“Nazizi was the first lady to boldly step into the scene when ladies weren’t really at it. She had a very impressive run in the rap game as a solo act before forming the group Necessary Noize with Wyre, and while at it she worked with the best in the game at that time, namely Kshaka, Ksouth, Tedd Josiah and the list is endless. The First Lady of Hip-hop as she’s known, Nazizi had a very dope run when coming up.”Ondu, a Hip-Hop enthusiast and podcast host tells the NATIVE. Shaping the space for women, Nazizi’s pen game was adorned with punchlines and wordplays that went above sexism and misogyny. Her songs covered a wide range of themes encouraging girls it’s okay to make the first move in “Kenyan Girl, Kenyan Boy.” For many women in the industry, Nazizi was the first embodiment of a Kenyan woman rapper.
Currently, Nairobi’s rap scene is undergoing an exciting period celebrating the highest rate of women in the industry. Rappers such as Tulia, Silverstone, and NATIVE’S 2021 Fresh Meat Alum Groovy Jo are dominating the industry. Preaching body positivity, sexual liberation, and freedom, female rappers have a platform that was not there previously. While the number still lags behind, the growth is commendable highlighting the genre has evolved making space for both men and women.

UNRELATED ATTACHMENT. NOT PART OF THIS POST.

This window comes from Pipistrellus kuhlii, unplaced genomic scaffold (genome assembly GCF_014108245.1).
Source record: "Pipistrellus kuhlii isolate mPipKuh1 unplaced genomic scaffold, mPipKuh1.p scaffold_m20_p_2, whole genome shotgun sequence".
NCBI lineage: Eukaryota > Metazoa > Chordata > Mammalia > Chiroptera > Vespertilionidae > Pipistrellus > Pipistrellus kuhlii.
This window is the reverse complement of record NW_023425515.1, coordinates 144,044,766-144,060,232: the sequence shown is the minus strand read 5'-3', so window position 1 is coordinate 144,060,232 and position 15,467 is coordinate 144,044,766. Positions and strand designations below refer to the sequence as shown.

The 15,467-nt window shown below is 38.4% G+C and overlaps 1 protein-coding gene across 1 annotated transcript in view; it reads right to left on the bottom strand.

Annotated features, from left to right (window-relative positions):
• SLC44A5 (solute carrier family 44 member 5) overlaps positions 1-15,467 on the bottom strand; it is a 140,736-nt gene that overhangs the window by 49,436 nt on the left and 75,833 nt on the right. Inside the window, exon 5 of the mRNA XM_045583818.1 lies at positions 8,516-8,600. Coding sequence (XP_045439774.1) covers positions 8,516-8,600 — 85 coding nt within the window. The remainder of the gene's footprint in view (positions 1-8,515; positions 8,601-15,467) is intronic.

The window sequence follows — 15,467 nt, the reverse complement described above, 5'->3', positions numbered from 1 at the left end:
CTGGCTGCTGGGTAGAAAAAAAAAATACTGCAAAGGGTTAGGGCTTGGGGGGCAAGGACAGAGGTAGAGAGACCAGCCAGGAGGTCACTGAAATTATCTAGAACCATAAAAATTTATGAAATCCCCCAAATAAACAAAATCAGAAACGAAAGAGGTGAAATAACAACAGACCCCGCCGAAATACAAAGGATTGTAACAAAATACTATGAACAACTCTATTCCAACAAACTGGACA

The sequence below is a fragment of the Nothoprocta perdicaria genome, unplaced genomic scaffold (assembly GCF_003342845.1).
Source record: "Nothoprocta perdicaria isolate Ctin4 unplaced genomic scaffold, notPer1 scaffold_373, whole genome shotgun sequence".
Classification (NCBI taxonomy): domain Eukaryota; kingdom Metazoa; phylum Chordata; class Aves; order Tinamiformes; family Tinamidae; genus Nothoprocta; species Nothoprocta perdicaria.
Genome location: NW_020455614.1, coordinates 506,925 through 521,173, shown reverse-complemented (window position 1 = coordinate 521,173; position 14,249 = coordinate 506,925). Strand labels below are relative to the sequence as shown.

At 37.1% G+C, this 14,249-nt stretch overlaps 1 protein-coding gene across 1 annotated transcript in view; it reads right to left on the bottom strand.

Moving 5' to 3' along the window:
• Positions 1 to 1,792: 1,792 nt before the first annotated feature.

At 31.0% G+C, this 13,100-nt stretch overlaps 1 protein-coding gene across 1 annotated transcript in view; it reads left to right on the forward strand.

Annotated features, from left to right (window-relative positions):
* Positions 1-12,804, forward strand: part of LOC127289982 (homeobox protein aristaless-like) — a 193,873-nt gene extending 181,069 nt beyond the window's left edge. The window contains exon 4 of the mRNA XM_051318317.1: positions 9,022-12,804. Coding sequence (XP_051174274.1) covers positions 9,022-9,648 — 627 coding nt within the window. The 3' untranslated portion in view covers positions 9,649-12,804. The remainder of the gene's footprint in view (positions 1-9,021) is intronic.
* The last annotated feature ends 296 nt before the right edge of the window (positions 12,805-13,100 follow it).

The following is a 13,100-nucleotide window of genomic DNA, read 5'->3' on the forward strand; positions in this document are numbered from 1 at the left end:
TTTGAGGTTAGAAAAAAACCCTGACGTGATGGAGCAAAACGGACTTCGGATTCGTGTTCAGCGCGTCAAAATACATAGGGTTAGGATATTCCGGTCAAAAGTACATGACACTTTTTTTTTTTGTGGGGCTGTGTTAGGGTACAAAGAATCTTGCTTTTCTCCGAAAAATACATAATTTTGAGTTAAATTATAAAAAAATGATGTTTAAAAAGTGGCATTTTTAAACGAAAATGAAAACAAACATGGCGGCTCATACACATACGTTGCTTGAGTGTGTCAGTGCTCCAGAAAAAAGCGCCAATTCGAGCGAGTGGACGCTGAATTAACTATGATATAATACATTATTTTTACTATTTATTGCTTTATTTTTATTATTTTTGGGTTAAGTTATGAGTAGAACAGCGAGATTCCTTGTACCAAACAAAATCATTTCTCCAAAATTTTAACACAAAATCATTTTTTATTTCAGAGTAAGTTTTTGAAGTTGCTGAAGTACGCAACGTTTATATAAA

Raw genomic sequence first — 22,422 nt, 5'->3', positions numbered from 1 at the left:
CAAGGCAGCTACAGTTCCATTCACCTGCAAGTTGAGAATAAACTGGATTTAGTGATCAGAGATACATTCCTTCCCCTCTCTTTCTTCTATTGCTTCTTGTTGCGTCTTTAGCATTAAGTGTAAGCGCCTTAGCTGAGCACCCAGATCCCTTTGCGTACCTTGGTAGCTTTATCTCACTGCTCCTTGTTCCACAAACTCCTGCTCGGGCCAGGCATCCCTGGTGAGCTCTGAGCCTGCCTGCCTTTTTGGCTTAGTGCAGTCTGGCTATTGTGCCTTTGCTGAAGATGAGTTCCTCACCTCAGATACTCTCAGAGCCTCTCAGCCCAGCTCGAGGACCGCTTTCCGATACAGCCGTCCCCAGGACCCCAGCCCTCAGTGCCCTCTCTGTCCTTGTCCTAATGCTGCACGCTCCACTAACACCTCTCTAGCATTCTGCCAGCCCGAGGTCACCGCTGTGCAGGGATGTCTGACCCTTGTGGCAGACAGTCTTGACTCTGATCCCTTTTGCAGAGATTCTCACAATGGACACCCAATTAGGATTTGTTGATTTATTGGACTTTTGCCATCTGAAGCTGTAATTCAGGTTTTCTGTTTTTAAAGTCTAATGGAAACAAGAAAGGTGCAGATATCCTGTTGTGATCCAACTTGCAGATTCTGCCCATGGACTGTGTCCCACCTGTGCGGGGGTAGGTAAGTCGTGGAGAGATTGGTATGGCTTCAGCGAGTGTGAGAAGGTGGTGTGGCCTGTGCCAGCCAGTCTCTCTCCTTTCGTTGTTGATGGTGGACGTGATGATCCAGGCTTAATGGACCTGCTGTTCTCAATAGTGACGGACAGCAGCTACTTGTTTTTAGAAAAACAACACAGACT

Rap groups have always been an aspect of rap. Creating a catalogue of hits, rap groups such as Kalamashaka, Mau Mau, K-South, Mashiftar, and more showed that unity is the basic unit of a rap group.”Kalamashaka is one of the most successful Rap Groups ever do it in Kenya and East Africa.”Ondu tells the NATIVE. “These guys were heading major gigs in Kenya mid to late 90s. They even opened for Coolio and Lost Boyz Crew between 1996-98, performed for a crowd of 70,000 people in Nigeria, rocked stages in Sweden, performed and recorded jams with Dead Prez, and were even featured in the Source Magazine, the longest-running Hip-Hop/Rap publication in America. They were so huge Snoop Dogg talked about them back then saying they were the African WU-TANG CLAN. They later formed MAU MAU CAMP which comprised Nairobi-based rappers mostly from Dandora.